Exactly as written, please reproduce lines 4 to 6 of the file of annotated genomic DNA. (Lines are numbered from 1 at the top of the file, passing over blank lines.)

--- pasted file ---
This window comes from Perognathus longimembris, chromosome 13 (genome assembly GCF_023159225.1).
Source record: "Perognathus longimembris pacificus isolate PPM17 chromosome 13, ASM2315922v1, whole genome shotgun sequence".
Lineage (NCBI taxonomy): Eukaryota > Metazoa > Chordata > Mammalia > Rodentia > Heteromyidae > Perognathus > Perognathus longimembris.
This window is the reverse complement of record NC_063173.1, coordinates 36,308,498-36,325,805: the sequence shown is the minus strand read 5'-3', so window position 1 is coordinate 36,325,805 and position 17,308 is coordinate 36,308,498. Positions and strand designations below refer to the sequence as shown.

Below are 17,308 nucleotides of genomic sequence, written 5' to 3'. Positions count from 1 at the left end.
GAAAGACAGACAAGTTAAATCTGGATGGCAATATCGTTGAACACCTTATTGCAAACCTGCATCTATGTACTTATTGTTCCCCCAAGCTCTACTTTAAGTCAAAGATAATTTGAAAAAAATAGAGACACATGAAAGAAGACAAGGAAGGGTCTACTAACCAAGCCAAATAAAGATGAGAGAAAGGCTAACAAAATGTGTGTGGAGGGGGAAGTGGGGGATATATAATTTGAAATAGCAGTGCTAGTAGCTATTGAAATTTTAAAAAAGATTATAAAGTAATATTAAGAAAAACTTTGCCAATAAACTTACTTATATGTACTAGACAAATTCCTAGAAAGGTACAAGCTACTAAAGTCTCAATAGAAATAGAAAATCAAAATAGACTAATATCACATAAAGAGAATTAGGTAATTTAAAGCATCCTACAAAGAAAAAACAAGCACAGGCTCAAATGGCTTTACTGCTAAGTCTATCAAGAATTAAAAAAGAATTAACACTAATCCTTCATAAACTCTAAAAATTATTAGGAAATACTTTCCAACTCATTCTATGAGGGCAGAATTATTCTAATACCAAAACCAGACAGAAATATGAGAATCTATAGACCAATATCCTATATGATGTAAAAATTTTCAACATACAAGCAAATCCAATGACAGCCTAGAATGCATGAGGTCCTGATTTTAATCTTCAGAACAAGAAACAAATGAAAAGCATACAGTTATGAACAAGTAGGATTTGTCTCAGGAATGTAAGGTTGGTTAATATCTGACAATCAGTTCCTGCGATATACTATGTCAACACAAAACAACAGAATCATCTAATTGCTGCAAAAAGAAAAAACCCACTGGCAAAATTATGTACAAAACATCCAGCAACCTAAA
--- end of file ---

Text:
This window is the reverse complement of record NC_063173.1, coordinates 36,308,498-36,325,805: the sequence shown is the minus strand read 5'-3', so window position 1 is coordinate 36,325,805 and position 17,308 is coordinate 36,308,498. Positions and strand designations below refer to the sequence as shown.

Below are 17,308 nucleotides of genomic sequence, written 5' to 3'. Positions count from 1 at the left end.
GAAAGACAGACAAGTTAAATCTGGATGGCAATATCGTTGAACACCTTATTGCAAACCTGCATCTATGTACTTATTGTTCCCCCAAGCTCTACTTTAAGTCAAAGATAATTTGAAAAAAATAGAGACACATGAAAGAAGACAAGGAAGGGTCTACTAACCAAGCCAAATAAAGATGAGAGAAAGGCTAACAAAATGTGTGTGGAGGGGGAAGTGGGGGATATATAATTTGAAATAGCAGTGCTAGTAGCTATTGAAATTTTAAAAAAGATTATAAAGTAATATTAAGAAAAACTTTGCCAATAAACTTACTTATATGTACTAGACAAATTCCTAGAAAGGTACAAGCTACTAAAGTCTCAATAGAAATAGAAAATCAAAATAGACTAATATCACATAAAGAGAATTAGGTAATTTAAAGCATCCTACAAAGAAAAAACAAGCACAGGCTCAAATGGCTTTACTGCTAAGTCTATCAAGAATTAAAAAAGAATTAACACTAATCCTTCATAAACTCTAAAAATTATTAGGAAATACTTTCCAACTCATTCTATGAGGGCAGAATTATTCTAATACCAAAACCAGACAGAAATATGAGAATCTATAGACCAATATCCTATATGATGTAAAAATTTTCAACATACAAGCAAATCCAATGACAGCCTAGAATGCATGAGGTCCTGATTTTAATCTTCAGAACAAGAAACAAATGAAAAGCATACAGTTATGAACAAGTAGGATTTGTCTCAGGAATGTAAGGTTGGTTAATATCTGACAATCAGTTCCTGCGATATACTATGTCAACACAAAACAACAGAATCATCTAATTGCTGCAAAAAGAAAAAACCCACTGGCAAAATTATGTACAAAACATCCAGCAACCTAAA